Palestinians, Egypt, Saudi Arabia welcome Irish move to recognise statehood

PLO leader Mahmoud Abbas lauds Norway and Ireland for support over many years

Palestinian political leaders and officials from other parts of the Arab world welcomed Wednesday’s recognition of the state of Palestine by Ireland, Norway and Spain, and praised these countries for acting during Israel’s deadly and devastating Gaza war.

Hussein al-Shaikh, the head of the Palestine Liberation Organisation (PLO), declared on X that the action marked a historic moment in which “the free world triumphs for truth and justice after long decades of Palestinian struggle, suffering, pain, occupation, racism, murder, oppression, abuse and destruction”.

The Fatah-led PLO comprises 11 secular factions and excludes Muslim fundamentalist Hamas and Islamic Jihad. The PLO has dominated the Palestinian national movement since its founding in East Jerusalem on May 28th, 1964 – exactly 60 years before the tripartite recognition will take effect.

The office of President Mahmoud Abbas expressed appreciation for the countries’ decision to “consecrate the right of the Palestinian people to self-determination on their land”. Mr Abbas considered this a concrete step “in support of the implementation of the two-state solution” involving the emergence of a Palestinian state alongside Israel. He lauded Ireland and Norway for backing Palestinian rights over many years.


The Palestinian foreign ministry said these recognitions “are in line with international law and all relevant United Nations resolutions” and will contribute to ending Israel’s occupation and achieving “peace and stability in the region”.

Senior Hamas official Bassem Naim told a French news agency the steps “are the direct result of the brave resistance and the legendary steadfastness of the Palestinian people. We believe this will be a turning point in the international position on the Palestinian issue.”

On behalf of the 22-member Arab League, secretary general Ahmed Aboul Gheit thanked the three nations for “their courageous stance, positioning themselves favourably in the historical narrative of [the Arab-Israeli] conflict”.

Six-state Gulf Co-operation Council chief Jasem Albudaiwi called the recognition “a pivotal and strategic step towards achieving the two-state solution”.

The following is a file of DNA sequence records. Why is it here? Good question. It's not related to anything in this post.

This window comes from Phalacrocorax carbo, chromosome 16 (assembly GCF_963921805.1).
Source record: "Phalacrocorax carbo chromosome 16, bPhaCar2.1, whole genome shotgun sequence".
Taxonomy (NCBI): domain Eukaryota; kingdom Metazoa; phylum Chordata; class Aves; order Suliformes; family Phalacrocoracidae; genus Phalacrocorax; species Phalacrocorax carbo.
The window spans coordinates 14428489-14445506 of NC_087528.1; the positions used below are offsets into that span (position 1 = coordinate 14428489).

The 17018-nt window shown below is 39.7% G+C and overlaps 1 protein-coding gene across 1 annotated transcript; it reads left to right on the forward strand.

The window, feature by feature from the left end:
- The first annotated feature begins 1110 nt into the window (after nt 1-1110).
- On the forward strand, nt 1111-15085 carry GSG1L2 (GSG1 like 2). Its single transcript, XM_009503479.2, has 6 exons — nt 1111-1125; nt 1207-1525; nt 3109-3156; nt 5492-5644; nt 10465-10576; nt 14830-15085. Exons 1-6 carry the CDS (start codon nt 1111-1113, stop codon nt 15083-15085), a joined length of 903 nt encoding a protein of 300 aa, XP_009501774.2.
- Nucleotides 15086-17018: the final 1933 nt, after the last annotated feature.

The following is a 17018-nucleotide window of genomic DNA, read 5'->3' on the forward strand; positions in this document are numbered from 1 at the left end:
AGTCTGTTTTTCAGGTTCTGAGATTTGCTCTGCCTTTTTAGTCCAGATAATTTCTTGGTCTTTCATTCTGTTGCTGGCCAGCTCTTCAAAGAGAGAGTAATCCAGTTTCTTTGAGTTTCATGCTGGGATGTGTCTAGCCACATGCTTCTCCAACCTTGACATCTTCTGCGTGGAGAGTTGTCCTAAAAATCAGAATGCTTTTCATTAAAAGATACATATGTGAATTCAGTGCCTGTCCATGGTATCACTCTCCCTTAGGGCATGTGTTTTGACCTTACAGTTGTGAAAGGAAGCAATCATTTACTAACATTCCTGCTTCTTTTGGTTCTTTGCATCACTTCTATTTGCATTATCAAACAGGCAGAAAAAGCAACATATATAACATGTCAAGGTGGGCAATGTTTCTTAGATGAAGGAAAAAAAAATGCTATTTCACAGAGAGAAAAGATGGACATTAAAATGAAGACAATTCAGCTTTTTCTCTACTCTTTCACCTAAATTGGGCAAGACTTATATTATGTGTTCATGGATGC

After the European countries declared their recognition, Jordan’s foreign minister Ayman Safadi said on X that “the radical Israeli government announced more illegal measures that kill all prospects” of a Palestinian state.

Egypt’s foreign ministry said recognition will bolster efforts to establish a Palestinian state and support the legitimate right of Palestinians to overcome Israeli occupation.

The Saudi foreign ministry called on other states to follow the three countries’ lead.

In an interview with Al-Jazeera, independent Palestinian politician Mustafa Barghouti said recognition by these three European countries is a “powerful political and symbolically significant step” that advanced “freedom and justice” for the Palestinian people”. He said it “confirms that Palestine is a state under occupation” by countering the situation created by illegal Israeli settlements.

“Any efforts of the occupying power to change facts on the ground are meaningless and will not have an impact in the long run,” he said. “This is also a blow to [Israeli prime minister Binyamin] Netanyahu and shows that extremism in the Israeli government has no future.”

A Palestinian ministate in the West Bank, Gaza and East Jerusalem was proclaimed in Algiers on November 15th, 1988, and was promptly recognised by dozens of Arab, Muslim and developing nations.

In practice, parts of the West Bank are governed by the Fatah-led Palestinian Authority, while the separate Gaza Strip has been under Hamas control since 2007. East Jerusalem and parts of the West Bank are under direct Israeli control.

Michael Jansen

Michael Jansen

Michael Jansen contributes news from and analysis of the Middle East to The Irish Times